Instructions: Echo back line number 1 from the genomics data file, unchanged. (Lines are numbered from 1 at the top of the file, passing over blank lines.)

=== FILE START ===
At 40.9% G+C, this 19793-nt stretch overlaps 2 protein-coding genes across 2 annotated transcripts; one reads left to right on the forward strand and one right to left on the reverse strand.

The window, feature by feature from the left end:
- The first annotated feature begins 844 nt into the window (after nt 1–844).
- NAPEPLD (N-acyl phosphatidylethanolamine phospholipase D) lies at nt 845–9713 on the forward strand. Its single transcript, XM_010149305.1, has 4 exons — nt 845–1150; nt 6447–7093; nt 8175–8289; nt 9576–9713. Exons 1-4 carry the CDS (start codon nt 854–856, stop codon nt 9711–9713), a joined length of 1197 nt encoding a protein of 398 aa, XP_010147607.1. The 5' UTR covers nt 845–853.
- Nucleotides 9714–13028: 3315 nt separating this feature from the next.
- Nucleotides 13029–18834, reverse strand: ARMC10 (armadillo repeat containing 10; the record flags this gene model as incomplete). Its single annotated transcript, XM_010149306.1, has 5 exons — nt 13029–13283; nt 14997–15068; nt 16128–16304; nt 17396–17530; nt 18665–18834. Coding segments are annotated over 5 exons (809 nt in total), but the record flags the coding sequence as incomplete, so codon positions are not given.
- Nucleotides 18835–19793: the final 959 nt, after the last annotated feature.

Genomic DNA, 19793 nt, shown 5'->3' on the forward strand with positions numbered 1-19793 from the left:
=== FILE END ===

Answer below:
At 40.9% G+C, this 19793-nt stretch overlaps 2 protein-coding genes across 2 annotated transcripts; one reads left to right on the forward strand and one right to left on the reverse strand.